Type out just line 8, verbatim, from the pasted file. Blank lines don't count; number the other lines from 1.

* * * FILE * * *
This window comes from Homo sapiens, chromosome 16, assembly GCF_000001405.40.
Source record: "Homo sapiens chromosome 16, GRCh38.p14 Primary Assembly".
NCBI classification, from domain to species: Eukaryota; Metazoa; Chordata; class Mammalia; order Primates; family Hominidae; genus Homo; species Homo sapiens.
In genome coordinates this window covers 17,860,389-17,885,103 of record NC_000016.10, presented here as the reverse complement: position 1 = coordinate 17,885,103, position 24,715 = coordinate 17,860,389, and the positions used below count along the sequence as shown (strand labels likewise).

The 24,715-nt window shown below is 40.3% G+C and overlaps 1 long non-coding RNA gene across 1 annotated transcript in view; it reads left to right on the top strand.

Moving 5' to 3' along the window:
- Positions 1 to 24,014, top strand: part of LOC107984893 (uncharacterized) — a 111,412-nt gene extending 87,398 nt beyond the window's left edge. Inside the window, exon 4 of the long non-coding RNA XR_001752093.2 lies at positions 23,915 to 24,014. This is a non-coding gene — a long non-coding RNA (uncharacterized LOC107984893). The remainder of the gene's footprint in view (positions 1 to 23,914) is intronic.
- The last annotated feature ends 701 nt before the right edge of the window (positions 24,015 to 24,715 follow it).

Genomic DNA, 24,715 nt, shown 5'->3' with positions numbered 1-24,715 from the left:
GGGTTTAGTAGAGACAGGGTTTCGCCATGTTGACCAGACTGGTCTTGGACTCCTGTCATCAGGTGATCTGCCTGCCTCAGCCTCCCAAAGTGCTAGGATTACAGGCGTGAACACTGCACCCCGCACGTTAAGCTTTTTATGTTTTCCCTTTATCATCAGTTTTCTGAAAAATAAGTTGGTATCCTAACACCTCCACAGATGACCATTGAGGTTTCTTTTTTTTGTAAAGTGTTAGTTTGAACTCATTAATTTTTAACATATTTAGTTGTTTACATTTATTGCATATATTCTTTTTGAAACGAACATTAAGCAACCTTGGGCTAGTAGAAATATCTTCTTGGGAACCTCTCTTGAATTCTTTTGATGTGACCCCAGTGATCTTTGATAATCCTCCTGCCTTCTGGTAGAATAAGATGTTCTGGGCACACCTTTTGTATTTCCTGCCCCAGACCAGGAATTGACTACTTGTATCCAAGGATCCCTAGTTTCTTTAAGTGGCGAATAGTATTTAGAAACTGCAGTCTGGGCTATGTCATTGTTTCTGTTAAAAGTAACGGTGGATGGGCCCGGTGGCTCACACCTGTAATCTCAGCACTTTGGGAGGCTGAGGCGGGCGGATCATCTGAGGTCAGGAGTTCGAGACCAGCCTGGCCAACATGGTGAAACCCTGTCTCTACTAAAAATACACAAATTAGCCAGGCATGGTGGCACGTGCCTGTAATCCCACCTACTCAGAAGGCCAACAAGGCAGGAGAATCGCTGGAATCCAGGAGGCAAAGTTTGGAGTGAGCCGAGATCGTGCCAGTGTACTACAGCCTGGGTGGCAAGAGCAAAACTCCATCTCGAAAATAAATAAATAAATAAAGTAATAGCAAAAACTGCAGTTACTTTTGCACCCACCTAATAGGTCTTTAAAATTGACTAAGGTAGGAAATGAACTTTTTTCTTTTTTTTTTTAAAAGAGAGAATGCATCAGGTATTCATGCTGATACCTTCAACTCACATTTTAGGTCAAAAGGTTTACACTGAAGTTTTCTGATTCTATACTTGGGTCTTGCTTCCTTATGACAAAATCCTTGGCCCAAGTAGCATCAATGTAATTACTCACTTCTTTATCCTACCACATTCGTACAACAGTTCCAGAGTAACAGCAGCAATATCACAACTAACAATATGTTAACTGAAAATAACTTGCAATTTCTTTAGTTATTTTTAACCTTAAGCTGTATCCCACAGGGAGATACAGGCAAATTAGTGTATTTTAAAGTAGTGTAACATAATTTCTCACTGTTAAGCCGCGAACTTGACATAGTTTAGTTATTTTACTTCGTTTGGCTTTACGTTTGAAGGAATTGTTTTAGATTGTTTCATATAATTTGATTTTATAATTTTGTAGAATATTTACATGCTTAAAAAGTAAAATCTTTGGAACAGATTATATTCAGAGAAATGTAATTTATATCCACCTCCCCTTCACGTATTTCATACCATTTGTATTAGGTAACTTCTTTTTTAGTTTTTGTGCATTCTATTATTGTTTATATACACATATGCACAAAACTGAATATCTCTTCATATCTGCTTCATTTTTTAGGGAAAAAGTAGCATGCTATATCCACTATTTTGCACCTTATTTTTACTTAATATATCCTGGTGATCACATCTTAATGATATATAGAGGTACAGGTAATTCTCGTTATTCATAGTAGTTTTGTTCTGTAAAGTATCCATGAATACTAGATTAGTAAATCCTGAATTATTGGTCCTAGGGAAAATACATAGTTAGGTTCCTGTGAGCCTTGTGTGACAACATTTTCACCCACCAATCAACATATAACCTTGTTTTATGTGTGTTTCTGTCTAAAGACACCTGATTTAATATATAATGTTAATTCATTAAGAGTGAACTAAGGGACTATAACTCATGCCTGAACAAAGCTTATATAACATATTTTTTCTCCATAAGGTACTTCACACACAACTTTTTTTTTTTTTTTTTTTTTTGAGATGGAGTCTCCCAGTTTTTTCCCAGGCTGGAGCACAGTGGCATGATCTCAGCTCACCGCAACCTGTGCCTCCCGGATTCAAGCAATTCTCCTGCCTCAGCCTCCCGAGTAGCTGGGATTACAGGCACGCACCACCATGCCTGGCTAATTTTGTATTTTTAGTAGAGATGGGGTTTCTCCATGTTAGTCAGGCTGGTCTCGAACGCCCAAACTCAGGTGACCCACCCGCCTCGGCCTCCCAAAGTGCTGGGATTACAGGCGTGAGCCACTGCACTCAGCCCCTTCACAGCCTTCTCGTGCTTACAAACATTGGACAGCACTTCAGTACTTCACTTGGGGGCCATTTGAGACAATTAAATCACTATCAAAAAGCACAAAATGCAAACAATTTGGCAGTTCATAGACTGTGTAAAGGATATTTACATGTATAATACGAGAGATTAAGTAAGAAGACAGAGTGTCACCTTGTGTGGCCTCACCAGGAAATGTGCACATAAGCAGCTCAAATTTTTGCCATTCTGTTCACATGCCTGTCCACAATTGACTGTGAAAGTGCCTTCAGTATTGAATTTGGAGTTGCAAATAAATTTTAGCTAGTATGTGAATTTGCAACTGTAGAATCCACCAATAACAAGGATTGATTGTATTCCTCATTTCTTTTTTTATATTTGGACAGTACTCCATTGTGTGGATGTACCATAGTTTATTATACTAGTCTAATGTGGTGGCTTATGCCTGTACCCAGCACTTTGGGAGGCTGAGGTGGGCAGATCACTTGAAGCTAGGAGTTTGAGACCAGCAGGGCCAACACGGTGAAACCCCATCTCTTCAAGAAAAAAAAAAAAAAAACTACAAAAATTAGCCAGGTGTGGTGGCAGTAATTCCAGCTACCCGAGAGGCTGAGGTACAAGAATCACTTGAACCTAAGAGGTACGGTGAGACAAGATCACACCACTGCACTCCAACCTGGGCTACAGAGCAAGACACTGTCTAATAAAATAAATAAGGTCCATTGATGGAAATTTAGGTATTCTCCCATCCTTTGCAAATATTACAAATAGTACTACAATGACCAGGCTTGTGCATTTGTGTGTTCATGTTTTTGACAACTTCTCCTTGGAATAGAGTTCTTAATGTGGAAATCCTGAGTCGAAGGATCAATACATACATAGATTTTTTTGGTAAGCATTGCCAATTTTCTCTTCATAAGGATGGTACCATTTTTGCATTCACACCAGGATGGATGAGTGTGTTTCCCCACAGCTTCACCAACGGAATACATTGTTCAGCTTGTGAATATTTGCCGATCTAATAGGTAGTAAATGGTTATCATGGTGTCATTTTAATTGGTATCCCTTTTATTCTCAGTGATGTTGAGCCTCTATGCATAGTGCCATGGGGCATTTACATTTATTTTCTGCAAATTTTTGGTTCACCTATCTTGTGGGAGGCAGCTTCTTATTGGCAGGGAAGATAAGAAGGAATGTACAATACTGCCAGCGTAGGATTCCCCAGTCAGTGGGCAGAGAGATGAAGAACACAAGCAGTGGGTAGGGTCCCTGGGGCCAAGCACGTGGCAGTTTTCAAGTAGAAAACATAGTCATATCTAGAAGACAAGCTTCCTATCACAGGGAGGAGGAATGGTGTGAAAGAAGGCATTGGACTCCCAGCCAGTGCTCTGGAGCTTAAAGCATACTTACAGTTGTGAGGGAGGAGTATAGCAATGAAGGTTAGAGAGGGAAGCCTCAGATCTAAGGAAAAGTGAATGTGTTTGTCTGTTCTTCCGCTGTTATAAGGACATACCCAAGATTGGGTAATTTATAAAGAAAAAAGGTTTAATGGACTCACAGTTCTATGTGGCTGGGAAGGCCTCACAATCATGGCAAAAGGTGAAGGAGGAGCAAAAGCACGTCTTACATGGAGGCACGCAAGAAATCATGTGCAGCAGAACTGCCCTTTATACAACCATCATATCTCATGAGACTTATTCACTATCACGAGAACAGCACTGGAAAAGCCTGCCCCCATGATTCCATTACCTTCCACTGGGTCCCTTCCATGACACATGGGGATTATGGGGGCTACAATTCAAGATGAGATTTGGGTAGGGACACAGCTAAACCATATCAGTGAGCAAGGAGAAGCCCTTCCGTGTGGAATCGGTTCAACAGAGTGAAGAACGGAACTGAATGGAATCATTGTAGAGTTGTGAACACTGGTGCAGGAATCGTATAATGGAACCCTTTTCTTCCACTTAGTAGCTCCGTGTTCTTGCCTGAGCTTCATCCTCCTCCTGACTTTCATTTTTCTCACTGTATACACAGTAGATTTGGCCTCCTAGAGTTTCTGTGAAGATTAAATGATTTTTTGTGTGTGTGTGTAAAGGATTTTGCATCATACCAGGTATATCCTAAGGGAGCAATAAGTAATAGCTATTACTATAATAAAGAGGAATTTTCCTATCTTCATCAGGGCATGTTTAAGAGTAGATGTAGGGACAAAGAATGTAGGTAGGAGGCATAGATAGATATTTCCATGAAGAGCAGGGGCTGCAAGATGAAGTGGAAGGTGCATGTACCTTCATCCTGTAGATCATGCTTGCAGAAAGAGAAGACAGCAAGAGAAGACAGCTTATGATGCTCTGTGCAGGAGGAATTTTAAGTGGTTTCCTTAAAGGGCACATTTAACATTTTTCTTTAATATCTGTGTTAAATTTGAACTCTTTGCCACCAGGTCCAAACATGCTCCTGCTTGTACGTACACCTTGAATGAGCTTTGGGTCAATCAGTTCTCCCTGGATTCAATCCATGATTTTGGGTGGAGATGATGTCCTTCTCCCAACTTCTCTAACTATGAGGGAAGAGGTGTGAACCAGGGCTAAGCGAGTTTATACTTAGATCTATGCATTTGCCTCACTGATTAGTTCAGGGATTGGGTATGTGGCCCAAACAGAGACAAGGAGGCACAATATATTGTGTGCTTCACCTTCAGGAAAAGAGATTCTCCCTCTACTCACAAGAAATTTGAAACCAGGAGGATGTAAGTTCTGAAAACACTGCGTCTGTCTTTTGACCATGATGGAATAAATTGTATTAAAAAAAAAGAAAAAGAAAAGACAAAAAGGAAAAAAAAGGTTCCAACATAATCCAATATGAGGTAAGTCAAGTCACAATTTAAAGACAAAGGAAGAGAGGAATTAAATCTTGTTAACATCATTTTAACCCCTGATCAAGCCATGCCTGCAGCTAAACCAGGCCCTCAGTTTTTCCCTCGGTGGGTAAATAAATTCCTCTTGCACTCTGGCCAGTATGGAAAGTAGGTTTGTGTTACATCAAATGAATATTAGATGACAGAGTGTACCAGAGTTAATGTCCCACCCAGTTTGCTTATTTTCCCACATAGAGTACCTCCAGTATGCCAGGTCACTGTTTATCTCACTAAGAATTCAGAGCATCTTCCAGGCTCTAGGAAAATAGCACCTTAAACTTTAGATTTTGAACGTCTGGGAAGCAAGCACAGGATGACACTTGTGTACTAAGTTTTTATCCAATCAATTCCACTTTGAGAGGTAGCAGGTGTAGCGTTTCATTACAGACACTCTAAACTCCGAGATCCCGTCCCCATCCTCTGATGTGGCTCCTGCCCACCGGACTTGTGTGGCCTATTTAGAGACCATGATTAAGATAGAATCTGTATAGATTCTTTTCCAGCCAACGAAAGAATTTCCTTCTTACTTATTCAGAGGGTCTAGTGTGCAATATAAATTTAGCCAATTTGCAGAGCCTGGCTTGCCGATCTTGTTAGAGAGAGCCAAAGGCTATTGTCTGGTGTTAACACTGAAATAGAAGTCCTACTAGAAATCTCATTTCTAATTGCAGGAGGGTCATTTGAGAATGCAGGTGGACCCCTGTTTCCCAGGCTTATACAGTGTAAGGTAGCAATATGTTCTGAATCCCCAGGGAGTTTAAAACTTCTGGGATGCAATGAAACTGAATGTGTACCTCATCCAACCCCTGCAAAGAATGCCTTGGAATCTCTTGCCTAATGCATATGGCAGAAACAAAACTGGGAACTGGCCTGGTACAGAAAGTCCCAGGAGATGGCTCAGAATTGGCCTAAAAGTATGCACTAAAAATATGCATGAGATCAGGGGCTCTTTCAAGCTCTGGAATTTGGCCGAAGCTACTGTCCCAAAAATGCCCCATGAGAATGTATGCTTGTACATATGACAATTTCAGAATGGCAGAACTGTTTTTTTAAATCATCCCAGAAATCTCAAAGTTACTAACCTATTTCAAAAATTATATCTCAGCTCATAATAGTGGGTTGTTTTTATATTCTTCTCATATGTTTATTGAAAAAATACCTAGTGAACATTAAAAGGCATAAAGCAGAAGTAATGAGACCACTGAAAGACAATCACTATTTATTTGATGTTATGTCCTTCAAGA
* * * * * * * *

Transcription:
- The last annotated feature ends 701 nt before the right edge of the window (positions 24,015 to 24,715 follow it).